Doctor Who: Night Of The Humans book review
A really entertaining extension to the adventures of the 11th Doctor, Dave checks out Night Of The Humans...
The second of the new Doctor Who adventures is a story that has some really quite interesting ideas that, at face value, seem to have been culled from other sources. There's a character that I fully expected to be poor mans' Captain Jack, a tribe of stranded humans and their religion based on 20th Century film that might have stepped out of an episode of Star Trek, and a dilemma that has been seen many times before. However, the author manages to keep all of these quite fresh and conjures up an entertaining, well-paced story.
The Doctor and Amy Pond find themselves on a flat junkyard in space called The Gyre. Rather quickly, they discover a tribe of stranded humans who have referred to it, for generations, as Earth.
The Gyre is about to be destroyed by a comet, yet the humans are refusing to move. They've killed three emissaries from the Sittuun, a peaceful race who offered sanctuary to the humans, believing that these aliens were sent by The Bad to corrupt them.
The humans claim that their god, Gobo the Clown, will save them when the comet lands, taking them to their version of Heaven. Obviously, the humans are misguided, superstitious and barbaric, but they're also a product of The Gyre, home to the vicious slug-like Sollogs and pretty much inhabitable to anyone else. These humans have carved out their own civilisation on The Gyre and are intent on staying there.
As the Doctor and Amy attempt to rescue the humans and the Sittuun, they are joined by the intergalactic cad and bounder Dirk Slipstream (imagine a cross between Ace Rimmer from Red Dwarf and Professor Lockhart from Harry Potter And The Chamber Of Secrets.) He's on a rescue mission of his own and isn't the brave swashbuckler that he initially portrays. It appears that the Doctor has met Slipstream before and it would be nice if this were followed up at some point.
As the danger to The Gyre becomes more and more imminent, the Doctor realises he must take drastic action and that there are occasions when the best thing to do is not get involved. As easy as it would have been for The Doctor to swoop in and save the day at the last minute, the decision not to do this offers a rather touching finale to the story in which the individual plotlines are brought to a satisfying conclusion.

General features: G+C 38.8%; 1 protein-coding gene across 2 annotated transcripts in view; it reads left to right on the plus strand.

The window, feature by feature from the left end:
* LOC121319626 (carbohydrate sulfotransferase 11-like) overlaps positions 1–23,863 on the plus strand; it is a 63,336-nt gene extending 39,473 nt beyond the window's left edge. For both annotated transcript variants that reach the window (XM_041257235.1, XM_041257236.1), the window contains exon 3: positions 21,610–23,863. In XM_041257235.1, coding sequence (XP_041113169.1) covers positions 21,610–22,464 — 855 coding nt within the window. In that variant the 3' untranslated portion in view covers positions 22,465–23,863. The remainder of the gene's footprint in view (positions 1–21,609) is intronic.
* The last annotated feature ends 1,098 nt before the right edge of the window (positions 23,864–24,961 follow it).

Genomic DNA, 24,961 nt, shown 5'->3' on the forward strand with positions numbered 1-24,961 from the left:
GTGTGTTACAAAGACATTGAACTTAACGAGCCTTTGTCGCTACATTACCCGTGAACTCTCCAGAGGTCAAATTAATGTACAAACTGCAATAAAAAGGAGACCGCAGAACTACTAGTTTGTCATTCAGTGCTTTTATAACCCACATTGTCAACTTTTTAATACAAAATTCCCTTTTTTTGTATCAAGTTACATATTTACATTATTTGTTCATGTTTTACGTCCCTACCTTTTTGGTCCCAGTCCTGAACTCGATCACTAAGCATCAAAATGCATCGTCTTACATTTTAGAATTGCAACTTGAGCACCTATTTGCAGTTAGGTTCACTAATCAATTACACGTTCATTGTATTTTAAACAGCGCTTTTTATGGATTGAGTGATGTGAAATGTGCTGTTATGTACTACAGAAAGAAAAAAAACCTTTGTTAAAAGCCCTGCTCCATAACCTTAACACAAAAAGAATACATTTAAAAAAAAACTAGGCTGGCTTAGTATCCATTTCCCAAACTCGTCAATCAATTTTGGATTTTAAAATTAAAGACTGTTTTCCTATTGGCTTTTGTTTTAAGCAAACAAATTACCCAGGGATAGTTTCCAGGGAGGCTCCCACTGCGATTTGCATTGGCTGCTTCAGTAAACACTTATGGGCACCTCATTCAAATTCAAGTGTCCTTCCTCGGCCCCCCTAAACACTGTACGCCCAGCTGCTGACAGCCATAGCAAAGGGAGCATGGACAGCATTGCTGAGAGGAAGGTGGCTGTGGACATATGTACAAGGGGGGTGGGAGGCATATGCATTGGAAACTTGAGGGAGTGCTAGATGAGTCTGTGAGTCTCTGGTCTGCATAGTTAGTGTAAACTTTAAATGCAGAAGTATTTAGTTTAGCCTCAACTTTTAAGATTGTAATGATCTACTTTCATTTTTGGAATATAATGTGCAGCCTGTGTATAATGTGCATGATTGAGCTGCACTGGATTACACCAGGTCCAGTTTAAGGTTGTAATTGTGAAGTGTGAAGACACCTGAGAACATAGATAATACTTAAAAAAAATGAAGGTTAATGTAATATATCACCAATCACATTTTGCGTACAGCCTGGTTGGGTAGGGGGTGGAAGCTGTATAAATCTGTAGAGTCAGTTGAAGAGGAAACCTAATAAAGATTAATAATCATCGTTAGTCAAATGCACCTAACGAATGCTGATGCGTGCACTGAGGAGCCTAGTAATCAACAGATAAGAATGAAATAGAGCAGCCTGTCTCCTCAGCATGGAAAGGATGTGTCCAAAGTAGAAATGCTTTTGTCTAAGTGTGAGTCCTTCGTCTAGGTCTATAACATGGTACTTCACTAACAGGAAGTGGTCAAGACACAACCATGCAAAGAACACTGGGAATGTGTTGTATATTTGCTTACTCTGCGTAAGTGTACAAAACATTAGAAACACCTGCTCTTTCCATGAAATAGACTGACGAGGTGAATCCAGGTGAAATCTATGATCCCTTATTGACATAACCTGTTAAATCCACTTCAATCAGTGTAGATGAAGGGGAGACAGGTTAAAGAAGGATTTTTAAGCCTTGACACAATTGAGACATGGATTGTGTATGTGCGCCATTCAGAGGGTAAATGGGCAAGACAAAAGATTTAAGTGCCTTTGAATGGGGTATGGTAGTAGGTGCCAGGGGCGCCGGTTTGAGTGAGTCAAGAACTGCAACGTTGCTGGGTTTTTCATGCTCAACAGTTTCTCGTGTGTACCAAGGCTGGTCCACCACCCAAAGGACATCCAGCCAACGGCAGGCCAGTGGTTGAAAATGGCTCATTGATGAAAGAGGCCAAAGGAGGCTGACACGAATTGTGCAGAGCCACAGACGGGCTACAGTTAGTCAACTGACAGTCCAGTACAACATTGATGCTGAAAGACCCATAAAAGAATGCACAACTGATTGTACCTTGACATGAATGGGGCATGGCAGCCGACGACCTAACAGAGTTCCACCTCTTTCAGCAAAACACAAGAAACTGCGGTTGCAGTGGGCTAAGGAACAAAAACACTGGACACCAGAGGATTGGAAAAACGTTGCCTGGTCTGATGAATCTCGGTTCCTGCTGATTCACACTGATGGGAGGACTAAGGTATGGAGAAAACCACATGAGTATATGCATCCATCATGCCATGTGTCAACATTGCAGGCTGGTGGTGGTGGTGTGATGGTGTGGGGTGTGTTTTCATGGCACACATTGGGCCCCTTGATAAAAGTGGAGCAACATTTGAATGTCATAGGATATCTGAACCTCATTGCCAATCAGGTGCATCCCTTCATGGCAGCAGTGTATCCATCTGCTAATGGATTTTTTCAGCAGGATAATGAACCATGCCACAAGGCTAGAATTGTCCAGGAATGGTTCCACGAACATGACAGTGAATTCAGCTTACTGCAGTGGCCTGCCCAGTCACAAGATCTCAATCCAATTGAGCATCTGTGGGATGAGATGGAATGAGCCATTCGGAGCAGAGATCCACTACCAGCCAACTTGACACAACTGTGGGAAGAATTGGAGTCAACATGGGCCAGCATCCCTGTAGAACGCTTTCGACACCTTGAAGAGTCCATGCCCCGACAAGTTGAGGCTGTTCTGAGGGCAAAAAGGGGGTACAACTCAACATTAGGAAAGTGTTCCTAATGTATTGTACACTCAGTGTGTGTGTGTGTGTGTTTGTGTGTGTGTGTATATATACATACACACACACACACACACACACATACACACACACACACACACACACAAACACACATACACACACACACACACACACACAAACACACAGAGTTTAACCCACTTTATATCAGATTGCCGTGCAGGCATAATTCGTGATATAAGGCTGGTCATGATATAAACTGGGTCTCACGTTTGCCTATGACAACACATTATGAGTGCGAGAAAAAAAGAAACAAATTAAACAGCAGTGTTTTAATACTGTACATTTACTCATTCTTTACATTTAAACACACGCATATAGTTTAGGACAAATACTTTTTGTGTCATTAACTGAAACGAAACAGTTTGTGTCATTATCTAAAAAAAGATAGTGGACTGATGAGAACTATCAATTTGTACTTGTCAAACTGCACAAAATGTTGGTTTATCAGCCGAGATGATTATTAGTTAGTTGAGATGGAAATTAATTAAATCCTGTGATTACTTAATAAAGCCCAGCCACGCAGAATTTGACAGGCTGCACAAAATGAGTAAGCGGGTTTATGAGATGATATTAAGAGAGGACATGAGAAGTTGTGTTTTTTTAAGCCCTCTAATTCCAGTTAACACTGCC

Being the early days of the Eleventh Doctor and Amy, we're treated to quite a faithful rendering of their relationship. The duo are still finding their footing and learning about each other. The Doctor has moments of anger at the way people behave and his inability to help, whilst Amy has the right mixture of awe and level-headedness. This is further enhanced when the Doctor and Amy are separated and the characters, particularly Amy, are allowed to develop. Amy becomes friendly with the Sittuun Charlie, whilst the Doctor finds himself prisoner of the human leader, Django.
The Night Of The Humans is an interesting story that benefits from strong character development over a plotline that has a number of holes in it. The biggest of these is why are the people of 250,000 years in the future watching films and listening to music from the 20th Century? Such plot holes don't ruin the story, but they slow the pacing down somewhat if you think about it too much.
Despite its very few faults, the story works. It has a well developed sense of adventure and humour, interesting characters and a setting that is at once believable and amazing to consider. The relationship between the Doctor and Amy, the Sittuuns and the humans, and the arrogance of Dirk Slipstream are never overplayed, remaining well balanced by the use of humour that never becomes unwelcome or slapstick.
All-in-all, it is definitely a fantastic addition to the Eleventh Doctor Adventures.
Doctor Who: Night Of The Humans is out now and available from the Den Of Geek Store.